During House debate on the $8.1 billion state budget, representatives also focused on funding for high-demand job and other program areas proposed by University of Alaska leaders. Rep. Les Gara, D-Anchorage, said Gov. Sean Parnell hadn't included the roughly $11 million requested in his budget proposal, and Minority Whip David Guttenberg offered a floor amendment that would have provided a portion of that.
It was defeated, largely along party lines, after House Finance Committee co-chairman Mike Hawker explained efforts to move the university system away from the "cherry-picking" approach to funding programs that have existed for years - in which those with a stronger lobby can hold greater sway - to a cost-share-type system.
Absent was the rancor that's overshadowed past spending debates. Finance committee members said there was a deliberate attempt to work together for as bipartisan a bill as possible.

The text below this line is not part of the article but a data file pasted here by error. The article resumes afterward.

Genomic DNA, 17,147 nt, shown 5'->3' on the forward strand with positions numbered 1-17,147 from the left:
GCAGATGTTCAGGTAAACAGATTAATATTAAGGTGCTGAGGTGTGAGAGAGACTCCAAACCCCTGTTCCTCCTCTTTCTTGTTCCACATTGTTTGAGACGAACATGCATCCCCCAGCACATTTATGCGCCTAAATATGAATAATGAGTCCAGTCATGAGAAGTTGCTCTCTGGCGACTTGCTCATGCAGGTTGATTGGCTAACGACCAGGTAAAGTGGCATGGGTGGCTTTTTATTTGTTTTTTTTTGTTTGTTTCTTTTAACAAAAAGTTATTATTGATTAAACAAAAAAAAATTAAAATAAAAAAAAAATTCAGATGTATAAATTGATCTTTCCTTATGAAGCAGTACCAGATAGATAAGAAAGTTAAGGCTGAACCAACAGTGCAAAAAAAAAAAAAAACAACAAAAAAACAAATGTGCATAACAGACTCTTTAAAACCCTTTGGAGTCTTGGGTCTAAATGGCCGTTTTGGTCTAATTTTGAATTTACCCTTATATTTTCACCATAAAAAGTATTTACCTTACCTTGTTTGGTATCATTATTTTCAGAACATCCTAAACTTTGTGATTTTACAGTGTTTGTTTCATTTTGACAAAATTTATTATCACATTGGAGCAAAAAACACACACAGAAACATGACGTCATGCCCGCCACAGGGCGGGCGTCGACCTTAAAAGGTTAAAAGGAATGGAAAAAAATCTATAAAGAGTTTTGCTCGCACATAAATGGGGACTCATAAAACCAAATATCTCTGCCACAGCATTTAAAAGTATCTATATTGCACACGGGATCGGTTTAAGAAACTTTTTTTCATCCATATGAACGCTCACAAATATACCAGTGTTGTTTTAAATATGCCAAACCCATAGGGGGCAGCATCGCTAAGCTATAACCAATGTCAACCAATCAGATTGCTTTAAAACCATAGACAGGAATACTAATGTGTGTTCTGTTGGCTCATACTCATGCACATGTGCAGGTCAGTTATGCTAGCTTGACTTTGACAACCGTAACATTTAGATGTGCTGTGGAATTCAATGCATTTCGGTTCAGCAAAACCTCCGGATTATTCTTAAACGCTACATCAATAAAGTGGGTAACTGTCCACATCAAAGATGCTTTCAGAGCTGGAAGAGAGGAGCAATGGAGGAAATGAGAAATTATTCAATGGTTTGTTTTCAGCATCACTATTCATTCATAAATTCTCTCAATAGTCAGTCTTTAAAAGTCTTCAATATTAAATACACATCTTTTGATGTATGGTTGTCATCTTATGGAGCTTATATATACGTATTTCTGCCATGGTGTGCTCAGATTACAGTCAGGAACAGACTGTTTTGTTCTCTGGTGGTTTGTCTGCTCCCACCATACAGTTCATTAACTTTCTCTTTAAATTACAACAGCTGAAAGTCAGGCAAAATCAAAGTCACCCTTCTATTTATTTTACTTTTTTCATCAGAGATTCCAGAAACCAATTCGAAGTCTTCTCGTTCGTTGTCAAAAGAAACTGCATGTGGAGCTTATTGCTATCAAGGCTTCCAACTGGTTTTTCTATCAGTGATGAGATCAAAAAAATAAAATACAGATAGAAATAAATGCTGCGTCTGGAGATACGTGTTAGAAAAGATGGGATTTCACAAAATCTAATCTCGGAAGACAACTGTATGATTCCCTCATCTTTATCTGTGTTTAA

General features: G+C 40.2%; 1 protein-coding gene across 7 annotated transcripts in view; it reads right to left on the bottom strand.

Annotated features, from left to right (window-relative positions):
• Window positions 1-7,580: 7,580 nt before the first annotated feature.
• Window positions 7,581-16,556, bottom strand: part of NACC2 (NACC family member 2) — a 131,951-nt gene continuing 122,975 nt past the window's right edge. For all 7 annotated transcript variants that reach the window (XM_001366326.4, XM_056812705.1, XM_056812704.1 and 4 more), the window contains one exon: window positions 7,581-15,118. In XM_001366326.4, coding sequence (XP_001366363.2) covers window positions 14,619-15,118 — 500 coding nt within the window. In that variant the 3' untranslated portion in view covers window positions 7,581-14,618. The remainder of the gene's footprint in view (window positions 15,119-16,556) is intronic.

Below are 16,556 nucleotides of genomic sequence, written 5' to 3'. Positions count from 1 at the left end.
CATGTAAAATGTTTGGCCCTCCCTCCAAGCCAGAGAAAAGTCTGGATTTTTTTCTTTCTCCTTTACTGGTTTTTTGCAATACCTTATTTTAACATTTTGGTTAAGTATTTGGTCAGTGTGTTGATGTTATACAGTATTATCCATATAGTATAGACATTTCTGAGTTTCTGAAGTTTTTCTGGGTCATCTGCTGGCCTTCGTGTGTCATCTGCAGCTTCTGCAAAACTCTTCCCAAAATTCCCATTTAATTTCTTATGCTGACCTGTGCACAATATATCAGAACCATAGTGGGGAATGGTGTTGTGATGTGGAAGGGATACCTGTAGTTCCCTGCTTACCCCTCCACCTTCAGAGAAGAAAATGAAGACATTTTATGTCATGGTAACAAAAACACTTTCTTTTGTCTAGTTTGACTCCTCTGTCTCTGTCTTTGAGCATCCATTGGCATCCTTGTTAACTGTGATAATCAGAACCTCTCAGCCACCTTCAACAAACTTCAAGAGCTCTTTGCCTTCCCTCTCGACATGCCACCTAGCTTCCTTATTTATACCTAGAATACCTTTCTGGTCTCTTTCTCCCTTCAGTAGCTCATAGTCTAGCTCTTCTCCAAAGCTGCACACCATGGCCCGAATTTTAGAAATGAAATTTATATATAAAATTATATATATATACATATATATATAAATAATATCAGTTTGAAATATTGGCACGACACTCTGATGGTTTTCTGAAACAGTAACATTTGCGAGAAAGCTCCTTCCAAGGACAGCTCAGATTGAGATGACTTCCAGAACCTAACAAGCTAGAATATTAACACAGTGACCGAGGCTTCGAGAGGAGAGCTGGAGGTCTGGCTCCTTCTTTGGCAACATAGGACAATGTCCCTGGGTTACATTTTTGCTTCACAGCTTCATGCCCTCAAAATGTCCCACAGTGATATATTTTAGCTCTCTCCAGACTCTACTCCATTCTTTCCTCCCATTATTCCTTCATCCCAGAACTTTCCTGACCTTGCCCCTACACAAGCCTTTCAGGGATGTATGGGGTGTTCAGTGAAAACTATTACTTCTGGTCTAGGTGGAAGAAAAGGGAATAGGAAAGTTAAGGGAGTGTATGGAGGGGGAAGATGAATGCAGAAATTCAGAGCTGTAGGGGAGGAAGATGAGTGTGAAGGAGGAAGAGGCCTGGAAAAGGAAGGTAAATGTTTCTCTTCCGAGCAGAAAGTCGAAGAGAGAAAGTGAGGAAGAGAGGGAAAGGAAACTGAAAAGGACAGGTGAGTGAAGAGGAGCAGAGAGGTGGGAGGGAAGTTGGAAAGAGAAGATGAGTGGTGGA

It includes $4.3 billion in general fund spending for state agencies, up from about $4.1 billion for the current fiscal year. Growth is seen surrounding entitlement programs, such as Medicaid and education, as well as with fuel and utility costs. There's growth, too, in areas including the governor's office, attributed in large part to the cost of running statewide elections this year, and public safety.
Many lawmakers have embraced Parnell's goal of cracking down on domestic violence; the House bill includes money for prevention and outreach programs.
Hawker said there's the recognition "that we will be facing some very difficult times in the future as we look at our declining revenue base."
Oil has helped fuel Alaska's economy, and projections call for a continued decline in North Slope production. He said the budget meets the state's needs while showing "we will live within our means."
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